News - Mitsubishi
Mitsubishi on a charge
Future plans: Mitsubishi's "Global Small" concept - a replacement for the Colt - will be built at the brand's new Thai plant from March 2012.
Plug-in variants across all Mitsubishi Motors models by 2015
12 April 2011
MITSUBISHI has revealed that its plan to launch eight new electric-based vehicles by 2015 has been partly funded by its success in the Australian market since the closing of its manufacturing operations in Adelaide.
The ambitious technology leap involving full-electric and plug-in hybrid vehicles, which has now been confirmed to cover every vehicle in its range including commercial vehicles such as Triton, was revealed in an exclusive interview with GoAuto by outgoing president and CEO of Mitsubishi Motors Australia, Masahiko Takahashi, and the incoming president and CEO, Genichiro Nishina.
Other vehicles include a full-electric version of Mitsubishi’s forthcoming ‘Global Small’ compact car, while a plug-in version of the next-generation Outlander SUV was previewed last year by the PX-MiEV concept.
As GoAuto has reported, this plug-in system – which combines technology from the i-MiEV city car for the rear wheels and a parallel hybrid system for the front wheels – is also expected on the next-generation Lancer Evo and other derivatives.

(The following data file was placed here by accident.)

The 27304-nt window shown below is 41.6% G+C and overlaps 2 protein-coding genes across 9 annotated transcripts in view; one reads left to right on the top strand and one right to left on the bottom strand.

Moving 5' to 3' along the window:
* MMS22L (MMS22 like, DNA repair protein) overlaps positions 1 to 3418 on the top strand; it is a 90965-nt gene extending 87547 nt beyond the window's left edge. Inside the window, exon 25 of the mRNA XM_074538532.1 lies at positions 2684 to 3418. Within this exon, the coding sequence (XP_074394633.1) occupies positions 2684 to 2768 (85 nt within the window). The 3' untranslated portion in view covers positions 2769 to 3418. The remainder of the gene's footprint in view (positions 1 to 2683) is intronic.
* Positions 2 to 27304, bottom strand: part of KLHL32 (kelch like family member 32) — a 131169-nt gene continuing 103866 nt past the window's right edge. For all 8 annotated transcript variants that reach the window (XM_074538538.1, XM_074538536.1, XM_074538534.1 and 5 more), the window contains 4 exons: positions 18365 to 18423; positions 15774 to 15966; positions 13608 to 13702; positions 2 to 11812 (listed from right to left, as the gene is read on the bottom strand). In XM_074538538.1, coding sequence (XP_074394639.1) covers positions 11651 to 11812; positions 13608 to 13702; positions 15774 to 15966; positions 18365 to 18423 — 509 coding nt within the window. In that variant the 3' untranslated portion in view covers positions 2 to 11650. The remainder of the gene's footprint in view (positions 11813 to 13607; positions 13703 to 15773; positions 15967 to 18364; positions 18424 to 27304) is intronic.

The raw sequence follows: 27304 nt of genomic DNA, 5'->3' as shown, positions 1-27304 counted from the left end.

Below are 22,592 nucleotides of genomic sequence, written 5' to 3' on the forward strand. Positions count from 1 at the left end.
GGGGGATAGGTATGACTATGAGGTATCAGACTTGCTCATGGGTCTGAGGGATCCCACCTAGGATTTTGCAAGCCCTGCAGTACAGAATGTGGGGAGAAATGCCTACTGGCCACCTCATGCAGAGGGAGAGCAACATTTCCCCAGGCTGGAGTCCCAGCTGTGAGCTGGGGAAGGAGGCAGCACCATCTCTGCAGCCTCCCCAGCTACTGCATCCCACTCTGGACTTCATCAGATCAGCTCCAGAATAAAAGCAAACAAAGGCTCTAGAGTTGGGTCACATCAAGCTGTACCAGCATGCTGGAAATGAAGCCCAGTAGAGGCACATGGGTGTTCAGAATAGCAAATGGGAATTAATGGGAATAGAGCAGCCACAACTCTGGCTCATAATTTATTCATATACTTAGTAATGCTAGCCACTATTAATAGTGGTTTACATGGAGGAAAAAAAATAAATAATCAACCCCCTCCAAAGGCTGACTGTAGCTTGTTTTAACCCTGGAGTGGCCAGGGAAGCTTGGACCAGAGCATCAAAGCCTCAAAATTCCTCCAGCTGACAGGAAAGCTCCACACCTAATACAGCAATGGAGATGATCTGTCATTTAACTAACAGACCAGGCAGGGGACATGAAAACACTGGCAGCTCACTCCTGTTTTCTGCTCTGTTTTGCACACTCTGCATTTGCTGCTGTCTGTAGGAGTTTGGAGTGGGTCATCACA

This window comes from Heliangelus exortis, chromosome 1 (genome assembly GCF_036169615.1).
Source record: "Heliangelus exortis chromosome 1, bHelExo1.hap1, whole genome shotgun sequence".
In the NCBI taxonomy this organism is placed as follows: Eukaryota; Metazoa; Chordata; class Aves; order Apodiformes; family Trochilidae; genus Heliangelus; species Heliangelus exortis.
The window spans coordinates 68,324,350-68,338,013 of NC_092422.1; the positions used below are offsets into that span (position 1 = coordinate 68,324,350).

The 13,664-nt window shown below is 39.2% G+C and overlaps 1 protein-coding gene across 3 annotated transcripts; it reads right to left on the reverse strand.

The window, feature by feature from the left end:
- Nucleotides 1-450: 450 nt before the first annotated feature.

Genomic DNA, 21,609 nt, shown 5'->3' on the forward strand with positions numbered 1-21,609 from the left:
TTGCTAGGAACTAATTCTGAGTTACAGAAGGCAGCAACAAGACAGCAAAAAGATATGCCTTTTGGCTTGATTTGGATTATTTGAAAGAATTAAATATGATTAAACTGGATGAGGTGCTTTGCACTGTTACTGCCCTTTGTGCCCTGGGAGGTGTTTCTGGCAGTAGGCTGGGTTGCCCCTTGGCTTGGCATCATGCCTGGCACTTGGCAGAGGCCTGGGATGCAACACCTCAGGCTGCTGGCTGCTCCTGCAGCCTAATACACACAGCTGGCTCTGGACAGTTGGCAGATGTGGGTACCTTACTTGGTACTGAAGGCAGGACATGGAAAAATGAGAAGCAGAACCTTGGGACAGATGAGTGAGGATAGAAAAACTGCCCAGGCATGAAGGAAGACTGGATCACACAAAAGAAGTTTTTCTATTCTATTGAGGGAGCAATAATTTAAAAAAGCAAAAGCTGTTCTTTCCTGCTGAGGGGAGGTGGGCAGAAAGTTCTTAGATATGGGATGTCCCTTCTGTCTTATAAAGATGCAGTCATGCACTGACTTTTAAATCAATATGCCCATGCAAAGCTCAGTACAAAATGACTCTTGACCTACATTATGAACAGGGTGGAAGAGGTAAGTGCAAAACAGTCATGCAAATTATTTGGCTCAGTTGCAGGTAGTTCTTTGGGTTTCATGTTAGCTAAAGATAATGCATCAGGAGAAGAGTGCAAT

Mr Takahashi took over as chief of MMAL from Robert McEniry in March last year and now moves back to Japan to oversee the recovery of Mitsubishi’s position in North America where share has dropped to 0.6 per cent.
Mr Nishina, a former president and CEO of Mitsubishi Motors Europe and more recently head of ASEAN operations, took over the lead role in Australia on April 1.
While Mitsubishi Motors Corporation announced in January that it would produce eight new electrified vehicles within four years under its latest mid-term plan, Mr Takahashi has now made it clear that this will apply to every vehicle in the Japanese manufacturer’s range.
Mr Takahashi told GoAuto: “On the technology side, we are very much aligned to environmental issues and electric vehicles (including) a series of eight new electric-based vehicles by 2015.
“That means that every vehicle in the MMC range will have an electric or plug-in hybrid electric variant by 2015.”